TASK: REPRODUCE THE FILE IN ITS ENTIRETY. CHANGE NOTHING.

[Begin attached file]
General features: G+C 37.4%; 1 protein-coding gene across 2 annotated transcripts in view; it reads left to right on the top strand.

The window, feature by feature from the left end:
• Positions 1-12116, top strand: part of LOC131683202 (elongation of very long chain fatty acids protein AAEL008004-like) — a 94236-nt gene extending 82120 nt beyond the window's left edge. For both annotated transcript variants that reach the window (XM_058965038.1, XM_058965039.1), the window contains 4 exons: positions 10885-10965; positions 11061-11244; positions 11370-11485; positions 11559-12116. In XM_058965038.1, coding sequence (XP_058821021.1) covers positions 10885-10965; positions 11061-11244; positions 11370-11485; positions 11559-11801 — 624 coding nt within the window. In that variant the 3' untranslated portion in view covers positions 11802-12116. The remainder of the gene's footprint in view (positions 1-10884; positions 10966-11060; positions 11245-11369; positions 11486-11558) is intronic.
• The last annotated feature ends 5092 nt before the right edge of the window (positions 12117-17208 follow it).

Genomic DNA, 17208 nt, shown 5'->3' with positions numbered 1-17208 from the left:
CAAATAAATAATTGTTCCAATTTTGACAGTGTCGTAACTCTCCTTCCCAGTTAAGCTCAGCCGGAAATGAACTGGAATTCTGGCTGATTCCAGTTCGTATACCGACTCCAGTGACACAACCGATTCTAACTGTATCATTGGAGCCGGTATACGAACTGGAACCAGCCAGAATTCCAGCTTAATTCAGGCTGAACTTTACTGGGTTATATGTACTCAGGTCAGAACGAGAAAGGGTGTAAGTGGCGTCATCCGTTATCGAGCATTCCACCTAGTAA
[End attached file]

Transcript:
General features: G+C 37.4%; 1 protein-coding gene across 2 annotated transcripts in view; it reads left to right on the top strand.

The window, feature by feature from the left end:
• Positions 1-12116, top strand: part of LOC131683202 (elongation of very long chain fatty acids protein AAEL008004-like) — a 94236-nt gene extending 82120 nt beyond the window's left edge. For both annotated transcript variants that reach the window (XM_058965038.1, XM_058965039.1), the window contains 4 exons: positions 10885-10965; positions 11061-11244; positions 11370-11485; positions 11559-12116. In XM_058965038.1, coding sequence (XP_058821021.1) covers positions 10885-10965; positions 11061-11244; positions 11370-11485; positions 11559-11801 — 624 coding nt within the window. In that variant the 3' untranslated portion in view covers positions 11802-12116. The remainder of the gene's footprint in view (positions 1-10884; positions 10966-11060; positions 11245-11369; positions 11486-11558) is intronic.
• The last annotated feature ends 5092 nt before the right edge of the window (positions 12117-17208 follow it).

Genomic DNA, 17208 nt, shown 5'->3' with positions numbered 1-17208 from the left:
CAAATAAATAATTGTTCCAATTTTGACAGTGTCGTAACTCTCCTTCCCAGTTAAGCTCAGCCGGAAATGAACTGGAATTCTGGCTGATTCCAGTTCGTATACCGACTCCAGTGACACAACCGATTCTAACTGTATCATTGGAGCCGGTATACGAACTGGAACCAGCCAGAATTCCAGCTTAATTCAGGCTGAACTTTACTGGGTTATATGTACTCAGGTCAGAACGAGAAAGGGTGTAAGTGGCGTCATCCGTTATCGAGCATTCCACCTAGTAA